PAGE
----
Smashbox Cosmetics was founded in 1996 by Davis Factor, the great-grandson of make-up mogul Max Factor.
Factor and his brother Dean were photographers and owners of Smashbox Studios. They developed the brand’s cosmetic products to withstand the tough environment of a professional photography setting.
The brand is best known for its primers, such as the original Photo Finish Foundation Primer, which was created to minimise touch-ups and help make-up last longer under the glaring studio lights.
In 2010, Estée Lauder Companies acquired Smashbox to tap into a younger demographic and gain entry into the digital media space, where the brand was among the first to post instructional make-up videos.
When the COVID-19 pandemic hit, the colour cosmetics category was hit hardest by the movement restrictions and lockdown as consumers opted to spend on skin care for self-care instead.
Make-up continued to dip as protective masks became de rigueur. In 2020, Estée Lauder recorded that its make-up net sales decreased by 18%, seeing declines among all its colour-focused brands.
On the other hand, the pandemic accelerated its e-commerce business, said Factor.
“What did happen during the pandemic was that most people turned to our online business to find their Smashbox products… Our launches went on as usual and we launched a hugely successful product during this time, our Halo Tinted Moisturiser.”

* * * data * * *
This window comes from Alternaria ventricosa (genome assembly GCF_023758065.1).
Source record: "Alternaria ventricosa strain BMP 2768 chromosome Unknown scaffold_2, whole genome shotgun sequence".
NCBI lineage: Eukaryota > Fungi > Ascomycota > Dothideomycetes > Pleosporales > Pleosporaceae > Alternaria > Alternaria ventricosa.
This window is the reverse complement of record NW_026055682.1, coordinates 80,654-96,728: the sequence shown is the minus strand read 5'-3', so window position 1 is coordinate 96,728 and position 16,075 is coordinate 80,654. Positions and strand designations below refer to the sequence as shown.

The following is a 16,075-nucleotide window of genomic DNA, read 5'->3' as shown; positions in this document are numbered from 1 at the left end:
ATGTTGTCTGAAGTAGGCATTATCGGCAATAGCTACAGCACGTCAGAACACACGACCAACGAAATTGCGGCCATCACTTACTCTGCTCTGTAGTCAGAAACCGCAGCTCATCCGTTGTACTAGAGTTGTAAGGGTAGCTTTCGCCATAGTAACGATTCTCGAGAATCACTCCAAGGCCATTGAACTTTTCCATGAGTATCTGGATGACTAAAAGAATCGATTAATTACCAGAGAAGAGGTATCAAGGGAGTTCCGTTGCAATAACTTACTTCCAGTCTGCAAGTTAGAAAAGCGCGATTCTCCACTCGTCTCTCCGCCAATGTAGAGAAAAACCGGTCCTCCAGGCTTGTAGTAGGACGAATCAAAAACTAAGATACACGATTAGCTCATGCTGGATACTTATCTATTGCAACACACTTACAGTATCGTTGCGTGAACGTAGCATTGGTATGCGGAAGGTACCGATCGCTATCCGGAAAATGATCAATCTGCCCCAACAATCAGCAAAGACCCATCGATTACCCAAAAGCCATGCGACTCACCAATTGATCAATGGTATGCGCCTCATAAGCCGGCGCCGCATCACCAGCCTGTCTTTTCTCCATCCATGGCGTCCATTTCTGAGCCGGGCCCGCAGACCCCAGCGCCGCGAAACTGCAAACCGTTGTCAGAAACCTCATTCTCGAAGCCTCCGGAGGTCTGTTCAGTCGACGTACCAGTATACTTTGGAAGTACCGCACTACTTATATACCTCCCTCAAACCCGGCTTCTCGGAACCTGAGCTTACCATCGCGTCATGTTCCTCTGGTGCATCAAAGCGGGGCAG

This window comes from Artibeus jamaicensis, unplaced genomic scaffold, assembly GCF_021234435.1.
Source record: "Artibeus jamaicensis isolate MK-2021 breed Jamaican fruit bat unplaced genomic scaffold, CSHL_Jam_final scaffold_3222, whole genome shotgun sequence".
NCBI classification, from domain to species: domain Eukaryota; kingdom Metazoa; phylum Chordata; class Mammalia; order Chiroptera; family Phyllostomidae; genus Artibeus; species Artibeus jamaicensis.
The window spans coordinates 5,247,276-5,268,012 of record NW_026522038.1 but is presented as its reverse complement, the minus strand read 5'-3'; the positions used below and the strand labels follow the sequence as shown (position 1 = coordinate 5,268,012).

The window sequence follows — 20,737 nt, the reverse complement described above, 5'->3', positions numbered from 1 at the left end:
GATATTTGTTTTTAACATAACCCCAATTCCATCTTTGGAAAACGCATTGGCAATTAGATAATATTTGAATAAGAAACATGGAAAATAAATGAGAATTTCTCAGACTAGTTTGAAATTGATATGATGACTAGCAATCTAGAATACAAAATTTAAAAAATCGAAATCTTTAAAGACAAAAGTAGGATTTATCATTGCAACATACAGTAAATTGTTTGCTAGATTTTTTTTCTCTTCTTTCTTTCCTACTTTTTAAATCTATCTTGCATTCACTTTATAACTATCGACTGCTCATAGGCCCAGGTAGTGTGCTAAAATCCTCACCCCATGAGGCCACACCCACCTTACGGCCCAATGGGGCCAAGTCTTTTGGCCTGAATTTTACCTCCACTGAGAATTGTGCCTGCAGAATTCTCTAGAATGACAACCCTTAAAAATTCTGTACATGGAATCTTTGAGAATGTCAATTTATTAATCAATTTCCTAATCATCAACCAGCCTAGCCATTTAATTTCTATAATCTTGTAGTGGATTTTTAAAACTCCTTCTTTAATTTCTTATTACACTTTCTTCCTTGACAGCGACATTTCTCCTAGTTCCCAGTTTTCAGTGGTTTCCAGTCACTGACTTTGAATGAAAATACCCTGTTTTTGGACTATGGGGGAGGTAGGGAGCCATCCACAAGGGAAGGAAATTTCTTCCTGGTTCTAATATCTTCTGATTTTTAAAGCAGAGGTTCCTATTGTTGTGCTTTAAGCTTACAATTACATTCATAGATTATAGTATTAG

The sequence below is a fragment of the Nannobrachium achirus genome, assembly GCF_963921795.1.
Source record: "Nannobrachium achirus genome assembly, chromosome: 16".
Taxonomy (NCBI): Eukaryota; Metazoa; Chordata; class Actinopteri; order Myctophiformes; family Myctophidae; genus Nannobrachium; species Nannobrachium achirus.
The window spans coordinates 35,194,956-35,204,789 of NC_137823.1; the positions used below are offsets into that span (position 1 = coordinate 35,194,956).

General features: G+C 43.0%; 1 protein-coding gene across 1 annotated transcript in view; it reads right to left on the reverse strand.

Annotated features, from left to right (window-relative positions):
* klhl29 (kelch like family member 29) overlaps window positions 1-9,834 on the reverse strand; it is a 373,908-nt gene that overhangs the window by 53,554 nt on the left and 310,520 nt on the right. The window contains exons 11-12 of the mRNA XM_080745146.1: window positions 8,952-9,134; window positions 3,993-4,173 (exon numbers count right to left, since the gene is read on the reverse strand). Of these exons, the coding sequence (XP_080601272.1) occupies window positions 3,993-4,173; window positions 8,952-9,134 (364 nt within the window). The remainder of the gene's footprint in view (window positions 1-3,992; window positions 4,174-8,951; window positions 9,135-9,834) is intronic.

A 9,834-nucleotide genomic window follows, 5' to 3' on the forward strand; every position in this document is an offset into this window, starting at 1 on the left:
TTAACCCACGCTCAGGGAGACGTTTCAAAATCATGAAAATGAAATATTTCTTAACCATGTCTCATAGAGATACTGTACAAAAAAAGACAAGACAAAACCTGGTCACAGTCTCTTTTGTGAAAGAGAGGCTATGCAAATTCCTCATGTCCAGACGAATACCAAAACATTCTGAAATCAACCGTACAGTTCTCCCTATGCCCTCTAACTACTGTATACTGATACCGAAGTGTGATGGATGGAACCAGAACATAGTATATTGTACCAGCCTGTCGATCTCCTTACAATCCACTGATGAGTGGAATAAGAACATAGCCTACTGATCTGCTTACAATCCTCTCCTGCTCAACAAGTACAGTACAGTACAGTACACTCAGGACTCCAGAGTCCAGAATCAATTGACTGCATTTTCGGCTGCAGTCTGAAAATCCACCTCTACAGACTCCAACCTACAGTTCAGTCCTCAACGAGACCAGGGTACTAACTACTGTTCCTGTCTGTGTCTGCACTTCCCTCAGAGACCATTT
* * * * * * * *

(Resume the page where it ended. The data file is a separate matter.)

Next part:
With people hunkered down during the pandemic, Factor acknowledged that the people’s make-up styles have changed and become more minimalistic – a far cry from the bold editorial looks the brand is associated with.
However, with more countries coming out of COVID-19 lockdowns, Factor expects the enthusiasm for make-up to return to pre-COVID levels.
“We are seeing people come out more and more with excitement for make-up and dynamic looks right now after [more than a year] of wearing less [make-up],” said Factor
In Asia Pacific, where skin care has traditionally been stronger than colour cosmetics, he sees an opportunity for hybrid products that have both skin care and make-up attributes.
“I think there is a cross-path between make-up and skin care. People still want that element of fun and creativity but also want to know there are good-for-skin ingredients in their formulas,” said Factor.
The shifting habits are pushing the company to develop “hardworking make-up that keeps up with you.”
Most recently, the company launched Halo Plumping Dew, a product that hydrate and plump the skin with hyaluronic acid and niacinamide, while its shimmery peach tone gives boosts the skins’ radiance with a pearl finish.
“We have been working like crazy to ensure we have this great balance of innovative products, vivid colours and good-for-skin ingredients that can stand up to the studio environment and everyday life,” said Factor.
At the same time, the company has been working to find ways for consumers to experience products during the pandemic by bringing the in-store experience online using Augmented Reality (AR) and Artificial Intelligence (AI) technology.
In July, the company partnered with Taiwanese beauty tech firm Perfect Corp to launch a virtual try-on service on Perfect’s YouCam make-up app that supports its own Shape Matters methodology.
This tool, featuring Perfect’s AI deep-learning technology, allows consumers to experiment with looks easily and hygienically.